BLOG: Back to your rest
Phew! What a year it has been in the garden. As I sit at the keyboard thinking about all that we have grown and preserved, I have a real sense of gratitude and accomplishment. 2021 has been a good year for us. God has blessed our efforts and our land.
In literature, winter is often the season that is used to symbolize death, pain, loneliness, or an end. However, in my mind, I like to think of winter as a time of rest.
As temperatures drop and the ground begins to freeze, our outdoor gardening slows down considerably. In addition to watering the plants, to keep them from dehydrating and freezing, and pulling up sweet root vegetables, it stops altogether. Trees and deciduous plants have lost their leaves; the bulbs are hidden under the ground; the ground is calm and our attention is turned to the wild birds who appreciate the feeders full of seeds and tallow.
For everything there is a season, and for our garden, and our lives, it is the season of rest. The ground rests; the tools rest; the sprinklers rest, and we rest.
Edible gardening is hard work, and so is food preservation. It is certainly not for everyone. For us, this is not done out of necessity, but rather a choice. It is a way of life that we understand and love. It gives us the opportunity to improve the quality and diversity of our food, and it allows us to stay directly connected to nature and to God.
I have heard before that there are two kinds of rest. One is for your body and the other is for your mind. Sometimes we are just physically exhausted. We must be still and even sleep. However, many of us are tired and weary because we don’t allow our minds to stop. In the information age, it’s just hard to turn everything off.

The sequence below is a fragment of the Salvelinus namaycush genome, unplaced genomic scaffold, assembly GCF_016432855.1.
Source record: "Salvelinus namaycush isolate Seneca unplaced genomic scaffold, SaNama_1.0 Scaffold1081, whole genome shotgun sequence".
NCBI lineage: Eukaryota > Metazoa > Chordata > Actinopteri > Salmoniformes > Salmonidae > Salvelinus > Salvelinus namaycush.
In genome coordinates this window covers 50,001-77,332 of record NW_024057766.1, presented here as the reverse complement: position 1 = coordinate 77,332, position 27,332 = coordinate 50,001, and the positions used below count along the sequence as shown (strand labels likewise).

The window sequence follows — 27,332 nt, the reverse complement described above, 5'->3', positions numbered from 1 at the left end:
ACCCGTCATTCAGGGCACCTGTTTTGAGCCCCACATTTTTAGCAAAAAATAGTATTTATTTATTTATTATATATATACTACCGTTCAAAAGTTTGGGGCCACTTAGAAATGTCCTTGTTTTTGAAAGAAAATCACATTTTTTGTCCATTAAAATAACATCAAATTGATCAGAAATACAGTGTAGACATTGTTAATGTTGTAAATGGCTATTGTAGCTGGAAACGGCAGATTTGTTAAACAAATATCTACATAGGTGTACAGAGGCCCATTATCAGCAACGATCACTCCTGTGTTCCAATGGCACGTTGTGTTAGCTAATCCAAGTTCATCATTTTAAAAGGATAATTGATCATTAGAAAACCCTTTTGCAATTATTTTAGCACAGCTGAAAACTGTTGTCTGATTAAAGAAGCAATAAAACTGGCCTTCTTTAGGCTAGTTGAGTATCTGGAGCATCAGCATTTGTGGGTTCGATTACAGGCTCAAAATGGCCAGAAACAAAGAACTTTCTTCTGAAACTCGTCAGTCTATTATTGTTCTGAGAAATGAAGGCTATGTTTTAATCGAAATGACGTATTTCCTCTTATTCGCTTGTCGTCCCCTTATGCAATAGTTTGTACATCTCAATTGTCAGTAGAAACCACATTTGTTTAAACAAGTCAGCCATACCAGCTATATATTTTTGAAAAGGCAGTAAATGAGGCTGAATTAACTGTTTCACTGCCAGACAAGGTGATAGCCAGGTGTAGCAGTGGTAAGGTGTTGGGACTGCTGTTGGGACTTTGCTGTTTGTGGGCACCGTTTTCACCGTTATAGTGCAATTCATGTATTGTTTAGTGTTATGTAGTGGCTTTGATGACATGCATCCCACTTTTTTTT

God was aware that we were going to fight the occupation and the worry, so He built ways to help us slow down and stay focused on Him. He commanded us to remember the Sabbath day and to rest once a week. He established the year of Jubilee which involved forgiveness, restoration and even rest from the land of cultures.
God, in His infinite wisdom, is aware that not only are our gardens made of earth, but that we ourselves are made of it. To be at our best, we need both physical and mental rest. We need his strength to be productive, and we need his rest to feel whole.
The earth moans, and so do the people. I talk to people all the time who say they’re “just tired of this”. Many voices demand our attention. The lights are flashing, the noises are loud, but the sweet little voice of our Creator whispers: “Come to me all who are weary and burdened, and I will give you rest. Take My yoke upon you and learn from Me, for I am meek and lowly in heart, and you will find rest for your souls. ‘Cause my yoke is easy and my burden is light”(Matthew 11: 28-30). His rest is real and complete.
As we come to the end of another year and the start of another winter, perhaps you too could see the opportunity to rest. As our gardens and plants, and even our animals rest, will you lift your eyes above our earthly situation and see the only one who can provide comfort, peace and perfect rest?
The God of all Creation loves you! He loves you and he sent his only begotten Son to be born in a barn and die on a tree, so that you can enter into his perfect rest. Christmas reminds us that he was born as a little baby, but our raging world reminds us that he is coming back soon as an exalted king!
For now, it is important that we experience His earthly rest, but someday it will be even more important that we experience His eternal rest. May God give you the wisdom and the grace to seek his rest.
“Return to your rest, O my soul, for the Lord has treated you abundantly(Psalm 116: 7).
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